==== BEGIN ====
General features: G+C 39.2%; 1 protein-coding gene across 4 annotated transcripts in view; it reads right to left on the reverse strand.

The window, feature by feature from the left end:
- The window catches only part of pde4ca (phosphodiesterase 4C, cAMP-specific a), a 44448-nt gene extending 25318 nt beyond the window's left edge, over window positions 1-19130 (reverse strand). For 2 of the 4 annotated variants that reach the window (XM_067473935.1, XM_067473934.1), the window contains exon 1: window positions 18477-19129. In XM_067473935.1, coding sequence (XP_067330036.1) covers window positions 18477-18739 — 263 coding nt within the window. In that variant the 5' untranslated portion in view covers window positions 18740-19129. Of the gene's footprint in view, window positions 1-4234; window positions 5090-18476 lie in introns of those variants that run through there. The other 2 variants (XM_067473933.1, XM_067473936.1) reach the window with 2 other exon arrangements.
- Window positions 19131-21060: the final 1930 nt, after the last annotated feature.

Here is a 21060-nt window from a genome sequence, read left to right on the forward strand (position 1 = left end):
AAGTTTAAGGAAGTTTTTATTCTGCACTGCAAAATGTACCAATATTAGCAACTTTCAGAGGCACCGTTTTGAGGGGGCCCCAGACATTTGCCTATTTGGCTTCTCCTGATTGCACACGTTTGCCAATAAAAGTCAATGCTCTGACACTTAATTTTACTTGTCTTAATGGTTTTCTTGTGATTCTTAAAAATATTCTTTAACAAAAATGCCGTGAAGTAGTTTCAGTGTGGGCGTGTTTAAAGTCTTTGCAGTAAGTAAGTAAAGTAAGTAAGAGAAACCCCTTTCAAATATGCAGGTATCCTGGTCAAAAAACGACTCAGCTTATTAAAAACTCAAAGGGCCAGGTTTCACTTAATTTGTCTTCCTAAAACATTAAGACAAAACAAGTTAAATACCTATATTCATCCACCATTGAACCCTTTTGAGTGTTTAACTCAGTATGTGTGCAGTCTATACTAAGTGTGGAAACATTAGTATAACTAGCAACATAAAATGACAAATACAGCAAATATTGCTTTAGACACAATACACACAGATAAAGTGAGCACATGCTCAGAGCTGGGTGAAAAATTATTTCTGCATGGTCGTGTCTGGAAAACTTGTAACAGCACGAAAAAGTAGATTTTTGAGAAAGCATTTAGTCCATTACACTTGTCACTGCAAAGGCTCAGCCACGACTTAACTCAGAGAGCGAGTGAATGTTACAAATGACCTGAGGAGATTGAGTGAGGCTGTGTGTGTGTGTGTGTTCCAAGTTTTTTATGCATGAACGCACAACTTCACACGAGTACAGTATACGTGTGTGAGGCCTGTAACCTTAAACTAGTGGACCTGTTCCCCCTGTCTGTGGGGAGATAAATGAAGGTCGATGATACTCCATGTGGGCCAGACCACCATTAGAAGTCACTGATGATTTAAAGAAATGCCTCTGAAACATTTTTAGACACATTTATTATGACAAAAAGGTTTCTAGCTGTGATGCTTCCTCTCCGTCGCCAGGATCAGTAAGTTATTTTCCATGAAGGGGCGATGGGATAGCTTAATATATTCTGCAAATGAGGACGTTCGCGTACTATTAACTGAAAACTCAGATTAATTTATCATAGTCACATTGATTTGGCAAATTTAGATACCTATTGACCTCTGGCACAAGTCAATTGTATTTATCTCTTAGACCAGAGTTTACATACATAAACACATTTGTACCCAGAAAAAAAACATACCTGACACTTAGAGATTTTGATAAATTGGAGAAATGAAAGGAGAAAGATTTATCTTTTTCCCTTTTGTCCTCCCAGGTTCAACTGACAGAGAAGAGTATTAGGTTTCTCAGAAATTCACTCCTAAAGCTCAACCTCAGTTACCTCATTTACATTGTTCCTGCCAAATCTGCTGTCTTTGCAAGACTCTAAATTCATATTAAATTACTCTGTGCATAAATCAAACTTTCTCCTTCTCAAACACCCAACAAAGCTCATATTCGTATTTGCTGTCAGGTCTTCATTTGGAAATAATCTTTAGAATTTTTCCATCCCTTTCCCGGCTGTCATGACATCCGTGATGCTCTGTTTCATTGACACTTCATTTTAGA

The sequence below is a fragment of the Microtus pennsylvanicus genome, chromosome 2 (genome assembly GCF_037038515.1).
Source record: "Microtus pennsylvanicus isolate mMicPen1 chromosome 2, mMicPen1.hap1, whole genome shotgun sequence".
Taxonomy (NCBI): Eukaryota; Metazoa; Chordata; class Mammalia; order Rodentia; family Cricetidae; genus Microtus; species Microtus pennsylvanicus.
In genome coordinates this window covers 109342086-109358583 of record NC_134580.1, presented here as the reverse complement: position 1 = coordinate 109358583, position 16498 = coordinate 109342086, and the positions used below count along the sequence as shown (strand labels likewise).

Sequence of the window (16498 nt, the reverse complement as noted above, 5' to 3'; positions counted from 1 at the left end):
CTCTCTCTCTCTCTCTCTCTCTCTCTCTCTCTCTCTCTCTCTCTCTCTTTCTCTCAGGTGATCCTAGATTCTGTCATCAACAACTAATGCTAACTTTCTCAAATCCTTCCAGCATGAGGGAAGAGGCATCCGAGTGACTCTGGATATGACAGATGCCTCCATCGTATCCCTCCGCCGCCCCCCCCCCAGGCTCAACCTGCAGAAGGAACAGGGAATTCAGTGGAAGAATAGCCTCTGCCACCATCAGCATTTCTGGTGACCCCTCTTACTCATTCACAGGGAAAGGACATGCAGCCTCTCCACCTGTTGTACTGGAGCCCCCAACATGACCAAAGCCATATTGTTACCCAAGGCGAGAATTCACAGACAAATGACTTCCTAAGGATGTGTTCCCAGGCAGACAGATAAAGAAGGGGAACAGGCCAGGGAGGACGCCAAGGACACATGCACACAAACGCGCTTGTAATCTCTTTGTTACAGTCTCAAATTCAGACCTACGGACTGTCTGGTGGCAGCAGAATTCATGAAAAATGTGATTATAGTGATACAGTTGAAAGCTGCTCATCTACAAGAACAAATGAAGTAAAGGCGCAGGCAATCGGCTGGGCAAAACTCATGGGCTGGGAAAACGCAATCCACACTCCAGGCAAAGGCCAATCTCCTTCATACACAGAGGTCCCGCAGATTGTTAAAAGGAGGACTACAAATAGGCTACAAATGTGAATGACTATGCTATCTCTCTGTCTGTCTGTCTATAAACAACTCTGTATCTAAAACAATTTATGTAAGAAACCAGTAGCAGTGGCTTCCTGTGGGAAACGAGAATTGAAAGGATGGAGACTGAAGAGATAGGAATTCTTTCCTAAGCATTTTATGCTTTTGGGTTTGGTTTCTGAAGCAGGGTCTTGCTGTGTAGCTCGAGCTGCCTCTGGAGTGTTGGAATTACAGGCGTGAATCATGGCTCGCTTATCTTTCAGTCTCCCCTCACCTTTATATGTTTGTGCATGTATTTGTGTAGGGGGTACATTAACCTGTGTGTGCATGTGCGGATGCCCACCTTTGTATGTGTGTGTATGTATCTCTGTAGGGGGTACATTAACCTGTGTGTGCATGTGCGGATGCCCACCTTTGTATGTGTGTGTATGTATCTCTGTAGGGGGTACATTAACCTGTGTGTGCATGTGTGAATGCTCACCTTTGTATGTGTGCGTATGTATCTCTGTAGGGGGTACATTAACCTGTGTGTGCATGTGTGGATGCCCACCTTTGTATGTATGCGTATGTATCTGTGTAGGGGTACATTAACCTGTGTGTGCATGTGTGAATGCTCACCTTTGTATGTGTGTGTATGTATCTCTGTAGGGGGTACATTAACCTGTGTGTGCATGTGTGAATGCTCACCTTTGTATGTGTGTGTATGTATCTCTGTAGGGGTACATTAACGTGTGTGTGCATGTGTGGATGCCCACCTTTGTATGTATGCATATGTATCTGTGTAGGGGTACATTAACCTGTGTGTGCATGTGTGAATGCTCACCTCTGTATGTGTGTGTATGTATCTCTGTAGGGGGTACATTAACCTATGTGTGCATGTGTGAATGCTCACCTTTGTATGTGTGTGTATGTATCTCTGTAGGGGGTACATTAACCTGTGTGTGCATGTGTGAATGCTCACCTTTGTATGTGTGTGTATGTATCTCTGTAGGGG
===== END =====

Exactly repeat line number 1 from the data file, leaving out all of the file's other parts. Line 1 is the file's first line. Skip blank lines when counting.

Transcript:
General features: G+C 39.2%; 1 protein-coding gene across 4 annotated transcripts in view; it reads right to left on the reverse strand.